Understanding Fault and Grounds for Divorce in Virginia
In the old days, divorces were only granted when a spouse demonstrated some form of misconduct. In 1970, California introduced the no-fault divorce, and since then almost every other state has followed suit. In Virginia, being assigned fault in a divorce could impact child custody, spousal support, and distribution of assets.
There are only a few reasons that are considered grounds for a fault divorce in Virginia. Some of these include:
- Adultery. Even if your spouse admits to having an affair, establishing an adultery claim can be tricky. You may need to hire a detective, call witnesses, and/or name names to prove adultery in court. The evidence required is strict and specific, and certain acts of infidelity are not considered adultery under the law. Also, if you knew about the adultery but continued to live and be intimate with your spouse, the Court may decide you have shown “condonation,” or forgiven the affair.
- A felony conviction with jail time. If your spouse was convicted of a crime and was sentenced to at least three years in prison, you are entitled to a divorce. Your spouse must have served at least 12 months of his sentence before you can file for divorce.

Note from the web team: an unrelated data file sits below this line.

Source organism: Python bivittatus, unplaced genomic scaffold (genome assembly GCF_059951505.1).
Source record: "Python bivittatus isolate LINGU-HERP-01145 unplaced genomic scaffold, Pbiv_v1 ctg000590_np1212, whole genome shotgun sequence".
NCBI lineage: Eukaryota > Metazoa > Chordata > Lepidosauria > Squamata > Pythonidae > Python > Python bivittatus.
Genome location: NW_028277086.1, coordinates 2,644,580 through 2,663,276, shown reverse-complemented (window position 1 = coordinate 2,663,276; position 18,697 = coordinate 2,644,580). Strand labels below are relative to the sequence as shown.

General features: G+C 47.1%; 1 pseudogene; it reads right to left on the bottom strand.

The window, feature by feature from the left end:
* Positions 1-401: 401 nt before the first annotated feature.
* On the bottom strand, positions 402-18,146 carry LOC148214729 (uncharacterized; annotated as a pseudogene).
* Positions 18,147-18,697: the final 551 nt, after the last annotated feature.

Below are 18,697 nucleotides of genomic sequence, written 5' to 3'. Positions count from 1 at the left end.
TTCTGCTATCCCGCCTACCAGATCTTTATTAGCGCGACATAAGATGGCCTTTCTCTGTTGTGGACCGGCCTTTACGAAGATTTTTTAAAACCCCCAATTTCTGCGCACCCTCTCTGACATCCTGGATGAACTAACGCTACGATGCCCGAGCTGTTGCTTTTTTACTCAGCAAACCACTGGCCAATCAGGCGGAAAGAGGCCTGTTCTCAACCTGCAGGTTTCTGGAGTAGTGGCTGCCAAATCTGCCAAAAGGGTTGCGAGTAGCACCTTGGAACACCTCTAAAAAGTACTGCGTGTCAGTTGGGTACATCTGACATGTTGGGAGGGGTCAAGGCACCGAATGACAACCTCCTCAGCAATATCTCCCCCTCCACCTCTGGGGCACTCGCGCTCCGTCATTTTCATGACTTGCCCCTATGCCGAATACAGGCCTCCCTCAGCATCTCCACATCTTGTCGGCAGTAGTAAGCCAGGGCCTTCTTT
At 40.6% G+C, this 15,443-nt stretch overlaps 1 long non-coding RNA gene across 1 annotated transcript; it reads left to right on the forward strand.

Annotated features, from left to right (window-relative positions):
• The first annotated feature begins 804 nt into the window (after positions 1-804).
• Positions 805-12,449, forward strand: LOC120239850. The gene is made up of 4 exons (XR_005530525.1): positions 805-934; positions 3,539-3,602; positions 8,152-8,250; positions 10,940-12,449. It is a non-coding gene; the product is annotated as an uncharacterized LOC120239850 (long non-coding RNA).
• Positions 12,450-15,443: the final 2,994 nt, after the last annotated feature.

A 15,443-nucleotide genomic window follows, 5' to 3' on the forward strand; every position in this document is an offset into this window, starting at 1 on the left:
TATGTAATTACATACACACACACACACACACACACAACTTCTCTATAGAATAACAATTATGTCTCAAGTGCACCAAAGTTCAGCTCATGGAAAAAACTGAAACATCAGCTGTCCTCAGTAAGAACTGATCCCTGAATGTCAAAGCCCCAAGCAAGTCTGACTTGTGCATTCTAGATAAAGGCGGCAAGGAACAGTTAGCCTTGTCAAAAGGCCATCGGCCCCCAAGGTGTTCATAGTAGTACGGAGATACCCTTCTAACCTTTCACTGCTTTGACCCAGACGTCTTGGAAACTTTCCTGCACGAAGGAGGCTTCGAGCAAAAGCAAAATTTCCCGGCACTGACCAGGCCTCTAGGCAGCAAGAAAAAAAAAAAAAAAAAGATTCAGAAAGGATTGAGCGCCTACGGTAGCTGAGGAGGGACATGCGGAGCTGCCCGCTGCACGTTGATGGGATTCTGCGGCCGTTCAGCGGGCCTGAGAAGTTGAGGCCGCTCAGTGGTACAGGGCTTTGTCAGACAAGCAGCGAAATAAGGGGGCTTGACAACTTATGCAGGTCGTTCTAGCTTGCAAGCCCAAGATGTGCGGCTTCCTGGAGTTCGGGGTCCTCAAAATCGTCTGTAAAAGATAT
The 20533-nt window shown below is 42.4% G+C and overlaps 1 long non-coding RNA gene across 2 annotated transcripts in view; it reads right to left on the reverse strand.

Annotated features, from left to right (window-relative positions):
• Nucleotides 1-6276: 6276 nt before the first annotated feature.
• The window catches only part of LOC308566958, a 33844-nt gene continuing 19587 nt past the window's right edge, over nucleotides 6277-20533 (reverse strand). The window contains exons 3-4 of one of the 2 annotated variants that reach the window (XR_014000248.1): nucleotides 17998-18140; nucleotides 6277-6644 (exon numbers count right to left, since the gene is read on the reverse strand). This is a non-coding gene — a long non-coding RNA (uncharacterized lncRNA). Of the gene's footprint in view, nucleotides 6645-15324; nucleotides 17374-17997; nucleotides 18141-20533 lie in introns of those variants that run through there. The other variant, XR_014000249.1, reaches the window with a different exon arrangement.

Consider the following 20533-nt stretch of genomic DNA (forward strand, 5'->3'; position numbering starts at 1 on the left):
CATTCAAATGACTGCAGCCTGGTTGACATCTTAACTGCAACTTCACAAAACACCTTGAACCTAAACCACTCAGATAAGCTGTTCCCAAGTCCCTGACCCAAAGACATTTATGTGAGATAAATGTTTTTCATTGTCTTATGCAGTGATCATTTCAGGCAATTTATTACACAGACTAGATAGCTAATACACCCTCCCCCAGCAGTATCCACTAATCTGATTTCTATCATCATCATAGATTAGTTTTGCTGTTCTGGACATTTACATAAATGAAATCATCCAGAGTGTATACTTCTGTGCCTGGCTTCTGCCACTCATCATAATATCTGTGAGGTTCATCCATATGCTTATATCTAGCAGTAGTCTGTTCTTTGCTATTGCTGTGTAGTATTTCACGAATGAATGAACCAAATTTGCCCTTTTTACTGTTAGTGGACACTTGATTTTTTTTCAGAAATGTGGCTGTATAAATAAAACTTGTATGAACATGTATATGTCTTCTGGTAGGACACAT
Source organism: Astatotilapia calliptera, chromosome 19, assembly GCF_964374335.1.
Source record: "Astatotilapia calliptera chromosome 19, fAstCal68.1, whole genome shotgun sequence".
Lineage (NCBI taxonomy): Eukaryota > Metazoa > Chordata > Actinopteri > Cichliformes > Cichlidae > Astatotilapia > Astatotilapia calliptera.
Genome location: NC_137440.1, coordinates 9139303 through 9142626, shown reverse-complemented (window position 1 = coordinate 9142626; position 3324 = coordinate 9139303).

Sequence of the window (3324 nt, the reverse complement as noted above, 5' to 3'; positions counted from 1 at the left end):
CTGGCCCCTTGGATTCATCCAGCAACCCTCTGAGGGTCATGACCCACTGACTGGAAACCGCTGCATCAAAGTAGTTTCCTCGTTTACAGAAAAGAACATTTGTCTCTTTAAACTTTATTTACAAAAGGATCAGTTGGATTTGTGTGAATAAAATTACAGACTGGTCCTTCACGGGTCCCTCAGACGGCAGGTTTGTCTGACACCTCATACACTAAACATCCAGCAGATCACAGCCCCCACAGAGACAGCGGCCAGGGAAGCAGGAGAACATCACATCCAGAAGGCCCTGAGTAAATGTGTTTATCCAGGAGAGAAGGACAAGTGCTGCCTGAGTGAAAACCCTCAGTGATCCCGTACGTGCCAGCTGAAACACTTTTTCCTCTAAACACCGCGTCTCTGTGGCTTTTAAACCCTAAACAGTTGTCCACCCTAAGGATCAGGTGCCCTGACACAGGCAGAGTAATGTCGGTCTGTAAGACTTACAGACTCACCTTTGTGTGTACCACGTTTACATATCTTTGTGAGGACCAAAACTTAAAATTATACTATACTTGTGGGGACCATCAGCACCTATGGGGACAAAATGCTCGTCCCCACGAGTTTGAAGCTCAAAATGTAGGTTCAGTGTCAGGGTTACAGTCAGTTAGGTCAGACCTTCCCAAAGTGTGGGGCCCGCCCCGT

- Physical cruelty. To use this ground for divorce, your spouse must be physically abusive, to the extent that your marital home has become unsafe for you. It is not enough if your spouse is solely mentally abusive; there must be actual physical harm. Although you can file for a limited divorce immediately after the physical act of cruelty, state law requires you live apart for 12 months before you can be granted a full divorce.
- Abandonment or Desertion. Abandonment must be intention, and it must be continuous for during the 12 month separation period. In some cases, you may be able to prove that your spouse abandoned the marriage even if he did not leave the home. This is known as “constructive desertion.”
Like almost every other state, Virginia also allows a no-fault divorce (also called a voluntary separation). To obtain a no-fault divorce, one party must have the intent to no longer be married. A divorcing couple must also live “separately and apart” for at least a year before they are eligible to file for a no-fault divorce. If the spouses have no children and enter into a property settlement or separation agreement, the waiting period may be reduced to six months.
Reach Out to Our Leesburg Virginia Divorce Attorneys
If you are considering divorce, it is important to speak with a family law attorney right away. The Loudoun County divorce lawyers at Whitbeck Cisneros McElroy PC are dedicated to protecting your rights and interests. Contact our office in Leesburg to schedule a consultation.